FPTP is simple to understand - the person who receives more votes than any single other person wins. But that simplicity is the only good thing, and there are many problems with it. It's unfair: in an election with 10 candidate, it's possible for a winner to have just 11% of the vote, even in the case where the other 89% of voters would consider them to be the worst option. It's also very susceptible to tactical voting, leading to nasty tactics in parties' election literature like claiming "party foo cannot win here, so don't waste your vote on them - vote for us instead!". See this Wikipedia article for more background.

    Alternative Vote

    AV is slightly more complicated. Instead of just placing a mark against their single preferred candidate, voters are able to rank as many of the candidates as they like. In the case that there is not a clear winner with more than 50% of the votes from the initial count, the lowest-ranked candidate is eliminated and second-choice votes from their supporters are counted and re-distributed for the other candidates. Iterate this process until one candidate gets more than 50% of the total votes. By re-calculating the votes this way, supporters of less popular candidates / parties should no longer feel the pressure to vote tactically and a more accurate picture of voter intention should emerge. The downsides? AV will tend to lead to slower, more expensive counting due to the potential for several rounds. It's still not real proportional voting, but it's better than FPTP in this regard. Again, Wikipedia has a good article about this subject.

    Other options?

    I'd be much happier to see discussion / trials of other voting systems. For example, Debian uses a variation on Condorcet called Cloneproof Schwartz Sequential Dropping which is an excellent system for fair voting, but it's very difficult to explain and counting votes is comparatively very expensive. It's bad enough getting ostensibly-intelligent Debian developers to understand this system; extending this to a national election would be impossible in my opinion. It's also not an option on the ballot here... :-)

    Politicians spreading lies

    I know this won't come as a major shock for a nationwide referendum, but there's a lot of campaigning going on. And, in the best traditions of political campaigning, there's a huge amount of bullshit being spread. The worst is coming from the "No to AV" campaign, as far as I can see. Without many positive things to claim, various members of the Conservative party (current government, with most to fear from a change of voting system, of course) are spouting outright lies and sowing FUD in all directions:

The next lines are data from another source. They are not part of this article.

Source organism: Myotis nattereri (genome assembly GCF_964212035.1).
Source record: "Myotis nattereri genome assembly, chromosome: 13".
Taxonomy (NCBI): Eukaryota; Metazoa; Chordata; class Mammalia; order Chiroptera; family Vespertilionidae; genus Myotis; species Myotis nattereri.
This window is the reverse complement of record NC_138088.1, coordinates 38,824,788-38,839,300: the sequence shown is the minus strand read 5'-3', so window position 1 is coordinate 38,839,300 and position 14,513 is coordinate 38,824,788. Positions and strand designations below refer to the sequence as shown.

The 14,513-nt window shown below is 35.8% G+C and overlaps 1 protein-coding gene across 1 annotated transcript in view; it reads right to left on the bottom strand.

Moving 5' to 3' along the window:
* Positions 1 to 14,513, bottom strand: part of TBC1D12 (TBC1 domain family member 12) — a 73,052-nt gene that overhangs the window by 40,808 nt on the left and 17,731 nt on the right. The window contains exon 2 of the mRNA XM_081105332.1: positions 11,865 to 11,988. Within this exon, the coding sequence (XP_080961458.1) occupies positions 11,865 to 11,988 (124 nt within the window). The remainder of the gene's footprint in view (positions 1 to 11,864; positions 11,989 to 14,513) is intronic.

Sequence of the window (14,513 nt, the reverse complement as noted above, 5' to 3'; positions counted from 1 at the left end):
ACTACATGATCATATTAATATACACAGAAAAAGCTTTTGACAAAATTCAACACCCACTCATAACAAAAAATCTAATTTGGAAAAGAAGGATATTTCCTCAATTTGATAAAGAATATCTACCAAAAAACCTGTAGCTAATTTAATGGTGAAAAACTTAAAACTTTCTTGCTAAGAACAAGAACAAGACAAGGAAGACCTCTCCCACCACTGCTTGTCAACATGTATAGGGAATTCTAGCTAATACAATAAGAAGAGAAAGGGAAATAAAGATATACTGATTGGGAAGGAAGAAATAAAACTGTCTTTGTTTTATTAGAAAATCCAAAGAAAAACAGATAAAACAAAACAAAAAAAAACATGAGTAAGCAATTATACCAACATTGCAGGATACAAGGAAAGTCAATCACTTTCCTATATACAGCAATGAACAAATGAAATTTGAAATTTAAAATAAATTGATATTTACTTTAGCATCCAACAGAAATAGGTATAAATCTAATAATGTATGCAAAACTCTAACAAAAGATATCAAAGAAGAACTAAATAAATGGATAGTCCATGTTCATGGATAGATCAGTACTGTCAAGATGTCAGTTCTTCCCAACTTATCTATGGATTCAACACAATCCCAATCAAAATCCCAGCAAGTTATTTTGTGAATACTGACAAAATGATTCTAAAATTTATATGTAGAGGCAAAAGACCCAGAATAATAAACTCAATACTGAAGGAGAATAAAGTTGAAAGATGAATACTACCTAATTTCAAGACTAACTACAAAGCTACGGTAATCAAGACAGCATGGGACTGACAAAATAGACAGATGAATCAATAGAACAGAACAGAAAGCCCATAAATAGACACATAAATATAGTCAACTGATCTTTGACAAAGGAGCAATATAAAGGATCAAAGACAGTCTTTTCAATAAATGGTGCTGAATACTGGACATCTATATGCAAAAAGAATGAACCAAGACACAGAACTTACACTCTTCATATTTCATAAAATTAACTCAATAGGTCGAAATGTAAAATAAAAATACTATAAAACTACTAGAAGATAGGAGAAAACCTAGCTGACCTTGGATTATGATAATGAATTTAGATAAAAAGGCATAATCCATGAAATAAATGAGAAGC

1. Claiming that AV will cost £250 million, most of which would be for the cost of electronic voting machines. Except... there's no evidence that these would be needed, nor are there any plans to use them.
    2. Continuing on, highlighting the alleged "extra costs" of AV: campaign poster FUD saying that we need to choose between cardiac facilities for babies and AV, or between equipment for our soldiers and AV. Except... there's no evidence that costs will be that high, nor that we have to make such binary choices.
    3. Claims from senior Conservative figures that changing to AV would mean more votes and legitimacy for extremists like the British National Party. Except... there is no evidence that AV will boost minority extremist parties. The BNP themselves are urging their supporters to vote against AV. Finally, if these parties have a high enough proportion of votes that they should be getting seats in parliament then they should have those seats - this is one of the tenets of democracy. Why should we be choosing a voting system to deliberately disenfranchise people?
    4. Finally, even David Cameron is at it: "too much of the debate about the alternative vote (AV) had so far been dominated by 'scientific' evaluation of the two systems' merits. But for me, politics shouldn't be some mind-bending exercise. It's about what you feel in your gut - about the values you hold dear and the beliefs you instinctively have. And I just feel it, in my gut, that AV is wrong." Well, it's nice that our Prime Minister wants to ignore all the scientific evidence and go with his gut feeling. After all, why would we want to think about choices like this?

    Don't swallow the bullshit

    If you're eligible to vote in the UK, please ignore the bollocks. Make up your own mind how to vote in this referendum, by looking at the facts. I've done that and I'll be voting in favour of switching to AV.

    13:03 :: # :: /misc/politics :: 7 comments